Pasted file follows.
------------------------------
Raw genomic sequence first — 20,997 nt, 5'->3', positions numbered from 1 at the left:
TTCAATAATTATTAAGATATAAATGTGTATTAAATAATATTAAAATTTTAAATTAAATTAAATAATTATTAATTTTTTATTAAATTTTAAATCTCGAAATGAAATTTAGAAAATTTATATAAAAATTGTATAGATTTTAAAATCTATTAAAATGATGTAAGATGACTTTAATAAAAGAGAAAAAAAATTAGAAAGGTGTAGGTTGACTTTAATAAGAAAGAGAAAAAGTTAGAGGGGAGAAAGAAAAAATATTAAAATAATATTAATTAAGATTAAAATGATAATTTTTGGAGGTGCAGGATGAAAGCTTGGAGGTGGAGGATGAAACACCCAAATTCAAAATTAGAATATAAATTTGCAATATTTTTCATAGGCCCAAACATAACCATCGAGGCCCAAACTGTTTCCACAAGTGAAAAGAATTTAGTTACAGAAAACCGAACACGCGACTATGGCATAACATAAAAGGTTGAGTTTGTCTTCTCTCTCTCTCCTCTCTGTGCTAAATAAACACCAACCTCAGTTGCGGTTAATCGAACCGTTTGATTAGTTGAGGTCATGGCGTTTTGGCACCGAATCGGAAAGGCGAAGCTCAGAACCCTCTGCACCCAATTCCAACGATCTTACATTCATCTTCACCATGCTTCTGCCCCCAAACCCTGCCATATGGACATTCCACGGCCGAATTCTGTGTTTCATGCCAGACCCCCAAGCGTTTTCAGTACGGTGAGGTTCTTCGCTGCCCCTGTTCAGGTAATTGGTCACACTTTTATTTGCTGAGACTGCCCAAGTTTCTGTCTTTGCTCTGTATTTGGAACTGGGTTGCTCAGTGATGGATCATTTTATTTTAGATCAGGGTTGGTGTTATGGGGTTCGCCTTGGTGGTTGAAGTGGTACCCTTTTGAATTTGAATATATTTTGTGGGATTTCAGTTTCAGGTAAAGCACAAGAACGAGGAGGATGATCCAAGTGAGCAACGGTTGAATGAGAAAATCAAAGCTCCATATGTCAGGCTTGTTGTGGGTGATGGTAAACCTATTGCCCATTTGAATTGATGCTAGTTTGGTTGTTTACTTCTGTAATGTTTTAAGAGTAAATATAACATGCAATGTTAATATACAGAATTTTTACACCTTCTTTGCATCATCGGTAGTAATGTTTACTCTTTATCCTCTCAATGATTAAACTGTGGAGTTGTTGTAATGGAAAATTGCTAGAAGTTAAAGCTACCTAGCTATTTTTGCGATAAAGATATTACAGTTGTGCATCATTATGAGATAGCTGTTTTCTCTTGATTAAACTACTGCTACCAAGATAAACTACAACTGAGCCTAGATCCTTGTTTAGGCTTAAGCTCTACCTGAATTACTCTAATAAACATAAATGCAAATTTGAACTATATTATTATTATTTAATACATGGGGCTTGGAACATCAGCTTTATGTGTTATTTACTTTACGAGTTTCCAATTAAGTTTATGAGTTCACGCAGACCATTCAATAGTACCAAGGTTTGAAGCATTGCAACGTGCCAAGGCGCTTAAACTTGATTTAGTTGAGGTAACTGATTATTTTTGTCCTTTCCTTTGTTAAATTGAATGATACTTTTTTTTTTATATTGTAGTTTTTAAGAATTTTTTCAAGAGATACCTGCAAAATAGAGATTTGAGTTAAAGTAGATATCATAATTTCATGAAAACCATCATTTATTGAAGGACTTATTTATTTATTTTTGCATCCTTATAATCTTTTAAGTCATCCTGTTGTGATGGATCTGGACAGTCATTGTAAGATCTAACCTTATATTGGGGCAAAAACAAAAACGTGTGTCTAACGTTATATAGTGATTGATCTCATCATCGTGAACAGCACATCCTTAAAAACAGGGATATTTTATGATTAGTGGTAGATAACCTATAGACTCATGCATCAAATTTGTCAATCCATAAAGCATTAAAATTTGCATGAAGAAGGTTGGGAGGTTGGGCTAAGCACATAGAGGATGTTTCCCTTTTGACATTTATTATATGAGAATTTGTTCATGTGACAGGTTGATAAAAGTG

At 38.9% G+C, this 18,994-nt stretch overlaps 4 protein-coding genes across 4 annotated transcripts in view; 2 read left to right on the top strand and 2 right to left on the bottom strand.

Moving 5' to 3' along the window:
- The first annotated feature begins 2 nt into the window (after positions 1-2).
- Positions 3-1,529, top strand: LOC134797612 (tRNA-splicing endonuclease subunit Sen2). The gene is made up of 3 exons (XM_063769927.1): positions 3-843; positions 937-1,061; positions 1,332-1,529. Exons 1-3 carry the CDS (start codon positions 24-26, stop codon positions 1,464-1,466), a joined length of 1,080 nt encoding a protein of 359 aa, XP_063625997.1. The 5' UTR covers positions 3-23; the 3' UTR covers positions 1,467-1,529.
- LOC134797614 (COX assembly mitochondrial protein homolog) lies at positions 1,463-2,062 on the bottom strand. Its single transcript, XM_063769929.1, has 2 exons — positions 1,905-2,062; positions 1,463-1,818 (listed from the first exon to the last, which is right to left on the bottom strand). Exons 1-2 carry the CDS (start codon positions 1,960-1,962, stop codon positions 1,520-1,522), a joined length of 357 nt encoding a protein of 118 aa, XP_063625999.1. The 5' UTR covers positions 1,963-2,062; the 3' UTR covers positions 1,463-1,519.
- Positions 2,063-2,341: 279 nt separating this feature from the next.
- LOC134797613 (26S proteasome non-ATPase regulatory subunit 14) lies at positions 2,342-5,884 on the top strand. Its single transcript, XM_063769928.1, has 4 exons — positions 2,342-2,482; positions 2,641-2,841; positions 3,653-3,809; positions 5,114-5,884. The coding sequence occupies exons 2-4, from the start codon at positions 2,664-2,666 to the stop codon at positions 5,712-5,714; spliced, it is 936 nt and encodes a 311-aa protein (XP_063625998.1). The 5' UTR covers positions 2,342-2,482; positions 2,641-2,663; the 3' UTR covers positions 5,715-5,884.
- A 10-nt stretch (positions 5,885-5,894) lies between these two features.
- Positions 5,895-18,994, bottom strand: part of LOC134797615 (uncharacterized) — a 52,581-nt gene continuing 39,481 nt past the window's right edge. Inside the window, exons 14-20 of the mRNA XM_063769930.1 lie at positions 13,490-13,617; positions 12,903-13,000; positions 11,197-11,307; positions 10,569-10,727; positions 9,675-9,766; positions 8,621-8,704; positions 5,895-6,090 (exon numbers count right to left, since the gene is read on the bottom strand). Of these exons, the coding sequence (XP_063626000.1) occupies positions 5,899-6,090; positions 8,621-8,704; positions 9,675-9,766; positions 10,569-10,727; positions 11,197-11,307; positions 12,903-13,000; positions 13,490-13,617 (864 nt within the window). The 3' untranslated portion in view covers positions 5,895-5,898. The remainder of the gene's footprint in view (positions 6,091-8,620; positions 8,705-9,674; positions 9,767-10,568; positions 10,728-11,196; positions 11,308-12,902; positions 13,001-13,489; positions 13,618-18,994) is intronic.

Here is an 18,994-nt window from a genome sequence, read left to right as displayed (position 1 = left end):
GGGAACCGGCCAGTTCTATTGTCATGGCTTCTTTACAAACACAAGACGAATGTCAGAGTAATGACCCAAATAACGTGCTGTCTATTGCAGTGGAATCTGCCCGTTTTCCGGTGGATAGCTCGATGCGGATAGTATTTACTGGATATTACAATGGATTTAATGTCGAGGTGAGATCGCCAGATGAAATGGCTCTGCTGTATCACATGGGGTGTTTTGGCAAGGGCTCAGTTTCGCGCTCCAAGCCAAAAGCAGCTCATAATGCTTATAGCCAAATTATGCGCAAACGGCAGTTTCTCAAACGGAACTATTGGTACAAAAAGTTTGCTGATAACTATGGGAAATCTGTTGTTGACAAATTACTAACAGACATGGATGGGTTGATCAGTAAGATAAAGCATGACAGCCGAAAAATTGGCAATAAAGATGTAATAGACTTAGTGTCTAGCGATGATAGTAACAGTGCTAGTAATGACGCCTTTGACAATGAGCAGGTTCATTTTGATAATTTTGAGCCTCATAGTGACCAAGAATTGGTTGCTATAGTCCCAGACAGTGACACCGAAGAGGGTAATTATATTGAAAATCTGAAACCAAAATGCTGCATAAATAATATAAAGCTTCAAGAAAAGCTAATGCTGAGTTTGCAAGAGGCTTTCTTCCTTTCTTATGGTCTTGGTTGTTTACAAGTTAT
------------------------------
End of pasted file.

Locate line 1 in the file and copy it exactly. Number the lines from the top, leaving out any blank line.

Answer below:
Raw genomic sequence first — 20,997 nt, 5'->3', positions numbered from 1 at the left: